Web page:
Letters are almost all incoming and are written almost exclusively to May Rosenberg. The bulk of the letters are from publishers regarding writing submitted by May Rosenberg for publication, with Henry Volkening of Russell & Volkening, Inc., being most prominently represented. They reveal details about the market for Rosenberg's work and hence the tastes and sensitivities of audiences at that time.
Also of significance are letters from June Wayne relating to the Tamarind Lithography Workshop, Inc., which Wayne established in 1960 with funding from the Ford Foundation. These three folders of letters document May Rosenberg's friendship with Wayne, and her involvement with the workshop. They record Wayne's request that Rosenberg write in a freelance capacity for the organization, as it's occasional "esthetic spokesman," and her request that Rosenberg write about Louise Nevelson's fellowhip, which took place at the workshop in 1968. The letters also document how Rosenberg was invited to appear in a KCET Television segment as a guest of June Wayne at the Tamarind Lithography Workshop in 1972. Also found are letters relating to Rosenberg's writing about the workshop published in Craft Horizons.
Copies of only a handful of letters written by May Rosenberg which are found in the collection, are housed with Wayne's letters. In addition to providing details about the Tamarind Lithography Workshop, these four letters also reveal some of the opinions of the two correspondents on general matters including art, writing, and feminism. One letter from Rosenberg reveals how she drew on her social experiences in the art world as source material, and delivers an incisive criticism of the "round of boredoms" that constituted Rosenberg's Fourth (of July?) experience. She describes introducing newcomers to her friends in the art community and how they quickly come to feel like entitled insiders and begin to patronize her: "I intend to use this material which is very curious—the swift progression from being a social responsibility to being a condescending patronizing insider is a part of the art scene which must be reckoned with. These characters consider themselves the real artists and they no longer need the practicing writer or painters beyond the preliminary stage." Rosenberg's commentary provides witty and razor sharp insights from a writer who moved in the orbit of some of the most successful artists of the time, in addition to the commanding physical and intellectual presence of her art critic and theorist husband.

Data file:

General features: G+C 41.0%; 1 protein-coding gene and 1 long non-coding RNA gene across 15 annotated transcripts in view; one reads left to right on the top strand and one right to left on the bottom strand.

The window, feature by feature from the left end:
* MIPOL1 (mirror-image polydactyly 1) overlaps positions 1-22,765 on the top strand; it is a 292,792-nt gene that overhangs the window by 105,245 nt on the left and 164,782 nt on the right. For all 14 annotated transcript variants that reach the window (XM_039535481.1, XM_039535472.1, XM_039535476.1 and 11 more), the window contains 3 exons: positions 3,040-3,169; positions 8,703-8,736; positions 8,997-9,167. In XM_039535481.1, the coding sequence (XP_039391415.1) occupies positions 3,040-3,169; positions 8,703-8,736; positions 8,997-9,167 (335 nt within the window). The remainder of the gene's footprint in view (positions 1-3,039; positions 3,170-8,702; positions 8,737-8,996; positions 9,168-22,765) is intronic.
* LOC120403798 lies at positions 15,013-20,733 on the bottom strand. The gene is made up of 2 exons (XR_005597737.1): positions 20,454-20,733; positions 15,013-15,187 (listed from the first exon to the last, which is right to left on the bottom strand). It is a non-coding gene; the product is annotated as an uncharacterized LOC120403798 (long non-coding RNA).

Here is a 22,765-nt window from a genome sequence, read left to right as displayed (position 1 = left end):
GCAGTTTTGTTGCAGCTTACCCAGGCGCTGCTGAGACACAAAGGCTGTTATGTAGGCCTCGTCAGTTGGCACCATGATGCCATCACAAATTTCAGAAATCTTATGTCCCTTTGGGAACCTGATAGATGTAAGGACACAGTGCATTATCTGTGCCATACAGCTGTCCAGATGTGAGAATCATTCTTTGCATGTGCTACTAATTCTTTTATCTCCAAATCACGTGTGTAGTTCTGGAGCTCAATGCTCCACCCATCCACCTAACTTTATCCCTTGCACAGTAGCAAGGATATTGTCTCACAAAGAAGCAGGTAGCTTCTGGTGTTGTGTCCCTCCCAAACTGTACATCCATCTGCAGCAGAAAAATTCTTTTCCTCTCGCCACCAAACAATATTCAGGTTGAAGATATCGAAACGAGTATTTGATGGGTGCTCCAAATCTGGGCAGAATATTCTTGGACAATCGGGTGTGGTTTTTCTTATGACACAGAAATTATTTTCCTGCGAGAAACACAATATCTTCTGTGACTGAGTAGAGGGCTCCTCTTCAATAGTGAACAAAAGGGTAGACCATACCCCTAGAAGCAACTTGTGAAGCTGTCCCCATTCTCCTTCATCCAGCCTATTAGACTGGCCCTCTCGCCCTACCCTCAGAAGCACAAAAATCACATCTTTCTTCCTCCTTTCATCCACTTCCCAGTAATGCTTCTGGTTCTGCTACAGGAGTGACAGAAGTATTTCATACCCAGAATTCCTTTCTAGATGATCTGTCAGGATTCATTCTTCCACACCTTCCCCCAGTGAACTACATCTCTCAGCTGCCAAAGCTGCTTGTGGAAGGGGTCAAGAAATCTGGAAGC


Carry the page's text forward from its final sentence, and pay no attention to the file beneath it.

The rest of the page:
Use of original papers requires an appointment and is limited to the Archives' Washington, D.C., Research Center.
The Harold and May Tabak Rosenberg papers are owned by the Archives of American Art, Smithsonian Institution. Literary rights as possessed by the donor have been dedicated to public use for research, study and scholarship. The collection is subject to all copyright laws.
Harold and May Tabak Rosenberg papers, circa 1880-1985, bulk 1940s-1970s. Archives of American Art, Smithsonian Institution.